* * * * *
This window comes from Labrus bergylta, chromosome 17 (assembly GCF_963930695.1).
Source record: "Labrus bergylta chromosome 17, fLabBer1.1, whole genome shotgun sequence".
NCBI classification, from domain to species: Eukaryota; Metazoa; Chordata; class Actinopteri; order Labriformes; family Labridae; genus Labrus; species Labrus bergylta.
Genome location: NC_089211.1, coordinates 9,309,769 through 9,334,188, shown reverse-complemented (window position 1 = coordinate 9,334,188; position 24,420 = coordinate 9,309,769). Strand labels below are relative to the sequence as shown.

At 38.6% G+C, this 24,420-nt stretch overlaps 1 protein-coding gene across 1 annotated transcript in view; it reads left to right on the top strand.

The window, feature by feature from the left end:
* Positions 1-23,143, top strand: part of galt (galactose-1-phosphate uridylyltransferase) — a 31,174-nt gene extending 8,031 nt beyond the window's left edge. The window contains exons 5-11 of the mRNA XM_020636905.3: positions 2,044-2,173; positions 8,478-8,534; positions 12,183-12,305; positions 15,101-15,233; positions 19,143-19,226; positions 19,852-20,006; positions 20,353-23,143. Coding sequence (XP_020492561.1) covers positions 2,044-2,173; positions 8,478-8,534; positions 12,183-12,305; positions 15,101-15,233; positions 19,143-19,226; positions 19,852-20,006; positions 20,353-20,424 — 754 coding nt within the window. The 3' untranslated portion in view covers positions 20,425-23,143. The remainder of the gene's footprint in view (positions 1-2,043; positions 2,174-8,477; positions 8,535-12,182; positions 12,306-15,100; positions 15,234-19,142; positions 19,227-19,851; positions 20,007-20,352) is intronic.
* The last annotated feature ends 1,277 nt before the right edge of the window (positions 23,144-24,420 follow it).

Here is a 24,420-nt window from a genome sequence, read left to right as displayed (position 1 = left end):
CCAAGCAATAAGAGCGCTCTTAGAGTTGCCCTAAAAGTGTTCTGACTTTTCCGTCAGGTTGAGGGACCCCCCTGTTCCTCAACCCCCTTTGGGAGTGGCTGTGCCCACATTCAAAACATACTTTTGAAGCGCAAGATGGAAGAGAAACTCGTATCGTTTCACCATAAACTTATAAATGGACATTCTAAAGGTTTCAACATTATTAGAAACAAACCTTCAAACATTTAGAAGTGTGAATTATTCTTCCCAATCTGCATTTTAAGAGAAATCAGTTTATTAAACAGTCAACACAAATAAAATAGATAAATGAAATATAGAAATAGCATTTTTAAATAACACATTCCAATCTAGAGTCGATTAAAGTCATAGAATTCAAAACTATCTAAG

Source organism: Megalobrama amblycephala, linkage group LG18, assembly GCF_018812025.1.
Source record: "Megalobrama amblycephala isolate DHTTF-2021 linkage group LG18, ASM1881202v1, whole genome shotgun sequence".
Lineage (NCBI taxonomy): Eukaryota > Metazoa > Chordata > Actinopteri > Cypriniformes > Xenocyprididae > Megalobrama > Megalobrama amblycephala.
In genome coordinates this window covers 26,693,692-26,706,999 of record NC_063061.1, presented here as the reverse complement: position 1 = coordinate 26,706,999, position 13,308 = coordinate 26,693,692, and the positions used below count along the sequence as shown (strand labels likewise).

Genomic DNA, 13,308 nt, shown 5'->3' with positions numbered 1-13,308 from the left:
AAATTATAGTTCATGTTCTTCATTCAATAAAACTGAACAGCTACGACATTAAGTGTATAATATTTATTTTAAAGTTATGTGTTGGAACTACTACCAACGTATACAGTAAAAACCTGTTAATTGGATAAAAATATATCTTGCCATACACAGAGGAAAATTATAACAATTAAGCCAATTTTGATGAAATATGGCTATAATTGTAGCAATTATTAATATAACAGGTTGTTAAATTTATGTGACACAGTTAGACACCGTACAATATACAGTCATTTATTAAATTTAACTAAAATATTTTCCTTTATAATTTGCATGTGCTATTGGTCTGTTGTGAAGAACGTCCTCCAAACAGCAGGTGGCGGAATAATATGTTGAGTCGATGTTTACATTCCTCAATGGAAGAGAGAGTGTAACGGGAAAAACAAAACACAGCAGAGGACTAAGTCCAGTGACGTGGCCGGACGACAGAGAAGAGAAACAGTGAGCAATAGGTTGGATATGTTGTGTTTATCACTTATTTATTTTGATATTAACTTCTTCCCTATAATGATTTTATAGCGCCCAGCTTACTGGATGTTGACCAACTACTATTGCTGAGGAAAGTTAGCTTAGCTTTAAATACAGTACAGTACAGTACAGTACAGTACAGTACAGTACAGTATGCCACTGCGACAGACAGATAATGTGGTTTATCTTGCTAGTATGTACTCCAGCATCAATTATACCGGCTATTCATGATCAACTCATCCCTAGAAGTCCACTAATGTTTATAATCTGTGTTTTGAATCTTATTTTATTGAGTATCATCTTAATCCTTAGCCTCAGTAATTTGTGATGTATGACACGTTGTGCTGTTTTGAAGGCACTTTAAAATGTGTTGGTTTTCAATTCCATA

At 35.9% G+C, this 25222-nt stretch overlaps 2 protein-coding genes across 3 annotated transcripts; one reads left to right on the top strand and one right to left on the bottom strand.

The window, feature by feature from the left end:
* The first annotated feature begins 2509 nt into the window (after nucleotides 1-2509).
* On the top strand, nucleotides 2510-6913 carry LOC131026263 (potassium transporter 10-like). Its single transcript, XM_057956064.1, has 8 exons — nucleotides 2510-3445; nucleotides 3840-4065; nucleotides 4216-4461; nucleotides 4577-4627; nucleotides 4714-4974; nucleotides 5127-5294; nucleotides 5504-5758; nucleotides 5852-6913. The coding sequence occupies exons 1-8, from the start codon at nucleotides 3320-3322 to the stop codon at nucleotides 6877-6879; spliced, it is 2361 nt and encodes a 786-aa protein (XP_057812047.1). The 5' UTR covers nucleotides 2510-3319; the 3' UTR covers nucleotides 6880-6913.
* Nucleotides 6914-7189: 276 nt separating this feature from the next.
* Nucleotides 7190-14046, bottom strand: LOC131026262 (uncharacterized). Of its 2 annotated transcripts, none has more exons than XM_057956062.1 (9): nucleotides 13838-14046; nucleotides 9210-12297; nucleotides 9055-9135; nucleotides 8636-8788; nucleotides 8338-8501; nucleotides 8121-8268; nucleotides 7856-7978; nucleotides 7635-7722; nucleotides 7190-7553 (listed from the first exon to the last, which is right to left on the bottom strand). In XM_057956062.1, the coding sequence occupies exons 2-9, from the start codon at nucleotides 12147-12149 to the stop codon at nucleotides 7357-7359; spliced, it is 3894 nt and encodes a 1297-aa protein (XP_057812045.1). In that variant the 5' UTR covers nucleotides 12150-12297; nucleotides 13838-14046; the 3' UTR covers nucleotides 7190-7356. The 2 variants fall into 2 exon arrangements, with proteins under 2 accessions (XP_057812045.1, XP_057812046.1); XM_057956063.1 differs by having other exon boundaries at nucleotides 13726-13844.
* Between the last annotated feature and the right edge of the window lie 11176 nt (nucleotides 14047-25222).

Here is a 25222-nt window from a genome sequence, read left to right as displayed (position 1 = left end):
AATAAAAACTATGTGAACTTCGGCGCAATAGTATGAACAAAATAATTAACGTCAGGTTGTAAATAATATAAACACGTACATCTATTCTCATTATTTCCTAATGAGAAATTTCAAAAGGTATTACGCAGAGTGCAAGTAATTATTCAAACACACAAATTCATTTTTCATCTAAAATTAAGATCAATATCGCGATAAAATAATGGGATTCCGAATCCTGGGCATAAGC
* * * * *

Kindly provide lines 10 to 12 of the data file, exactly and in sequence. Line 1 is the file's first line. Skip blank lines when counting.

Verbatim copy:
CCAAGCAATAAGAGCGCTCTTAGAGTTGCCCTAAAAGTGTTCTGACTTTTCCGTCAGGTTGAGGGACCCCCCTGTTCCTCAACCCCCTTTGGGAGTGGCTGTGCCCACATTCAAAACATACTTTTGAAGCGCAAGATGGAAGAGAAACTCGTATCGTTTCACCATAAACTTATAAATGGACATTCTAAAGGTTTCAACATTATTAGAAACAAACCTTCAAACATTTAGAAGTGTGAATTATTCTTCCCAATCTGCATTTTAAGAGAAATCAGTTTATTAAACAGTCAACACAAATAAAATAGATAAATGAAATATAGAAATAGCATTTTTAAATAACACATTCCAATCTAGAGTCGATTAAAGTCATAGAATTCAAAACTATCTAAG

Source organism: Megalobrama amblycephala, linkage group LG18, assembly GCF_018812025.1.
Source record: "Megalobrama amblycephala isolate DHTTF-2021 linkage group LG18, ASM1881202v1, whole genome shotgun sequence".